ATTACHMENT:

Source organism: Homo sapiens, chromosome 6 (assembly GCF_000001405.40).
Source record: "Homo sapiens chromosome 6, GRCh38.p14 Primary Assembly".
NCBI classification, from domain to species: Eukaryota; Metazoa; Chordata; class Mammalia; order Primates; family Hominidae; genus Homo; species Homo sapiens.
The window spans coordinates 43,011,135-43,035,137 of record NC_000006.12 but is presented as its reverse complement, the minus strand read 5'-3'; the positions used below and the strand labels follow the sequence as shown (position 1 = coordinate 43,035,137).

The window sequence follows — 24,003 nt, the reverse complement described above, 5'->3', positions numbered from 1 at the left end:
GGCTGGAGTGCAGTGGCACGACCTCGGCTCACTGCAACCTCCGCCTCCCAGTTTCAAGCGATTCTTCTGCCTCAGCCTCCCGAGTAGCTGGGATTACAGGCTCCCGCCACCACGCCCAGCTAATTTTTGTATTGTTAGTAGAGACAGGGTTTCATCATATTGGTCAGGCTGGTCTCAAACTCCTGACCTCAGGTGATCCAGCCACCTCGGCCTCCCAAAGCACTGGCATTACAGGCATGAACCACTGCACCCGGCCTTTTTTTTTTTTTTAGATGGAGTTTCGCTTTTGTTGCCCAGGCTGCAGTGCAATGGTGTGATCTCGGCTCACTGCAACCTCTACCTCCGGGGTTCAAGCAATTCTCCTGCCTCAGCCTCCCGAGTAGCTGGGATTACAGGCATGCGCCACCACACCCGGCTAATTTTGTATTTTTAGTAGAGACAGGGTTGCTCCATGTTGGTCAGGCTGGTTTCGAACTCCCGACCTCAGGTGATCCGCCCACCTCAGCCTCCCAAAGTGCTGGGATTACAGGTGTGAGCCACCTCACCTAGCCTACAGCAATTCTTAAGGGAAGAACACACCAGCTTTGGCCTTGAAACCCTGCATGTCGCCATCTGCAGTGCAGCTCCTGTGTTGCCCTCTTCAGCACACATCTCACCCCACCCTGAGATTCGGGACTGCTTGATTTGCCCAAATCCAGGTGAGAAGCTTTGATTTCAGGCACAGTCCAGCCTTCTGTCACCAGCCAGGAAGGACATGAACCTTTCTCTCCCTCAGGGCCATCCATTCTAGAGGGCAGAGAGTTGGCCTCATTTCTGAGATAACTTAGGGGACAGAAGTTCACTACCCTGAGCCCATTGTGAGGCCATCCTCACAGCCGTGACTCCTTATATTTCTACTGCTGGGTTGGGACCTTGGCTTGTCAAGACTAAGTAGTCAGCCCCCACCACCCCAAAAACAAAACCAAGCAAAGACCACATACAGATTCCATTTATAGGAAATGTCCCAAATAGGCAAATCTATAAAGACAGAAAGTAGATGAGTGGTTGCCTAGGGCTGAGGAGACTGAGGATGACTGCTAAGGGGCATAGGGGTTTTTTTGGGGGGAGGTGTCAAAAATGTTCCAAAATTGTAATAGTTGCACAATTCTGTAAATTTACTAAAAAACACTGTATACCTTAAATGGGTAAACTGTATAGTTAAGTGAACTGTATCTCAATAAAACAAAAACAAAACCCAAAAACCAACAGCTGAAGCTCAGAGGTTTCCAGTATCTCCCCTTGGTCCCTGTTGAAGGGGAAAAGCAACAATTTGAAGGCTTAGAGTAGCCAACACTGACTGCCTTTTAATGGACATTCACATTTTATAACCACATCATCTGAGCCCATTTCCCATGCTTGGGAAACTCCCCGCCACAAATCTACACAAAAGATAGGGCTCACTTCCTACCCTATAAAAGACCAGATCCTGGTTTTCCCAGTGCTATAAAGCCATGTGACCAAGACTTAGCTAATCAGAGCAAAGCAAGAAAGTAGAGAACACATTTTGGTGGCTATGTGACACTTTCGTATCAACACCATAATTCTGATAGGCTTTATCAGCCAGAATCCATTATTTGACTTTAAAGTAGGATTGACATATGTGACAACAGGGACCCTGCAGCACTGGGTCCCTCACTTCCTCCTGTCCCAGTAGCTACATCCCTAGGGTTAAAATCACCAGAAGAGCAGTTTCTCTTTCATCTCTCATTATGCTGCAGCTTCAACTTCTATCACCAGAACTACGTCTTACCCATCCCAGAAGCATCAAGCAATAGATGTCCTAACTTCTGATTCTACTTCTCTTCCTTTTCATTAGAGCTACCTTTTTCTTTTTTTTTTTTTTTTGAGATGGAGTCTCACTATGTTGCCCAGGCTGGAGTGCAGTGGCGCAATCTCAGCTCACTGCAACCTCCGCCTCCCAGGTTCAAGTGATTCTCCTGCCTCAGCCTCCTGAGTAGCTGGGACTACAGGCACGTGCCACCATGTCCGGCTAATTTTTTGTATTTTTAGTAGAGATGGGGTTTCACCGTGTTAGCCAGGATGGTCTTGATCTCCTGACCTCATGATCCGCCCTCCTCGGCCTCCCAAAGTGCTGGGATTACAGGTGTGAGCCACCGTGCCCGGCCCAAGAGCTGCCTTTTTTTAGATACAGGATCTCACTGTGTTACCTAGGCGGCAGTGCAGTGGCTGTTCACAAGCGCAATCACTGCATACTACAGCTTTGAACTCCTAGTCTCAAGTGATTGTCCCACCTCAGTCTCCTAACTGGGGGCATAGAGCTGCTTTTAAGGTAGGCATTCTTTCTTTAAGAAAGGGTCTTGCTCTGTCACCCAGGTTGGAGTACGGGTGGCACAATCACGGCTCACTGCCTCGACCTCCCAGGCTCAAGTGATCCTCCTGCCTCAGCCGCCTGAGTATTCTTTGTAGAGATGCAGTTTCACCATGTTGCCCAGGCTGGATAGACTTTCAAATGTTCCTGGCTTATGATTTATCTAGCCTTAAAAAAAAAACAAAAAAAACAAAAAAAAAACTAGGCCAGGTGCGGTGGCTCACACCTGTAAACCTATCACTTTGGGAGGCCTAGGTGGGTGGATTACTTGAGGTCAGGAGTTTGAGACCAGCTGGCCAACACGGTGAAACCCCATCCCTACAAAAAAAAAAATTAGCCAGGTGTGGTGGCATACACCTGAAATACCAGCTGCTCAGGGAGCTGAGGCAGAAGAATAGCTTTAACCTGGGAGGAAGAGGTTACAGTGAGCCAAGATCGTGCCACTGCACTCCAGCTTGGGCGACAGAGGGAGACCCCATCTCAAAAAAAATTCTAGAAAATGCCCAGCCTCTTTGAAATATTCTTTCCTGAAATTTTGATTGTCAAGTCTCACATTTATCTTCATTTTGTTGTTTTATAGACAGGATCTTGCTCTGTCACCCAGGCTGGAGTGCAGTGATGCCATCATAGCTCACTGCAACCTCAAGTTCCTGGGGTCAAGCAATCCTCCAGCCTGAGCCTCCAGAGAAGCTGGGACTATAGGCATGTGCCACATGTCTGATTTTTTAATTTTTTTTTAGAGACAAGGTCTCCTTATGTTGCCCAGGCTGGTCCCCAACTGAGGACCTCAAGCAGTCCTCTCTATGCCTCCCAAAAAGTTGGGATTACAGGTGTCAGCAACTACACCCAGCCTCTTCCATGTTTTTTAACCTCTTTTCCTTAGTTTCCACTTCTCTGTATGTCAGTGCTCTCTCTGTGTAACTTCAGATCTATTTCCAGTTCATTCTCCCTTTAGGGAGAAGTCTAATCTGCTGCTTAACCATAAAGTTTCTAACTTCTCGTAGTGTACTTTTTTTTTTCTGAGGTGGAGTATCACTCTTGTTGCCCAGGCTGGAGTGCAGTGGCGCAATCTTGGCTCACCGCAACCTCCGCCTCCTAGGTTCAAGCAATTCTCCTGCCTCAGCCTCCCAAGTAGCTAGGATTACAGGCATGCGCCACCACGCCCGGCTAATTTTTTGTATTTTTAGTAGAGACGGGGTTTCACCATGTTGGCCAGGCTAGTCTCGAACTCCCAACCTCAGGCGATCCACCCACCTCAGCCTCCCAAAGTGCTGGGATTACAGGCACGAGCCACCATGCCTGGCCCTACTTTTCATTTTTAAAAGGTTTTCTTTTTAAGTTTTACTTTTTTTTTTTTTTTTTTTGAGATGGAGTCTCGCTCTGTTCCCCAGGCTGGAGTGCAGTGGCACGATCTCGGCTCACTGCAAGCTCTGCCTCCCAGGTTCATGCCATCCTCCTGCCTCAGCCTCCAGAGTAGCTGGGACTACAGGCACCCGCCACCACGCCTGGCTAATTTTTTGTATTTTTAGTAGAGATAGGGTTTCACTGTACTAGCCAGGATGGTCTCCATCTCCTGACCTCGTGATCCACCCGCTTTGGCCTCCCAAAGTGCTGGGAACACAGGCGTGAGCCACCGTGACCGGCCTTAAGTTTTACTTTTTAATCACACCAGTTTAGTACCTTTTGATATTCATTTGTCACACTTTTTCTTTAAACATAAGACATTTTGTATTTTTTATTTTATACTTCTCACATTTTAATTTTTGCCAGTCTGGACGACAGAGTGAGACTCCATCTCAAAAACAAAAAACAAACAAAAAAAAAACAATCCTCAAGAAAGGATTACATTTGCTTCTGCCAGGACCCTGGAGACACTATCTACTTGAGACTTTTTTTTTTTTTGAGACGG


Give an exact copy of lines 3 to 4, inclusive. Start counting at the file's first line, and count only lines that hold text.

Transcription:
NCBI classification, from domain to species: Eukaryota; Metazoa; Chordata; class Mammalia; order Primates; family Hominidae; genus Homo; species Homo sapiens.
The window spans coordinates 43,011,135-43,035,137 of record NC_000006.12 but is presented as its reverse complement, the minus strand read 5'-3'; the positions used below and the strand labels follow the sequence as shown (position 1 = coordinate 43,035,137).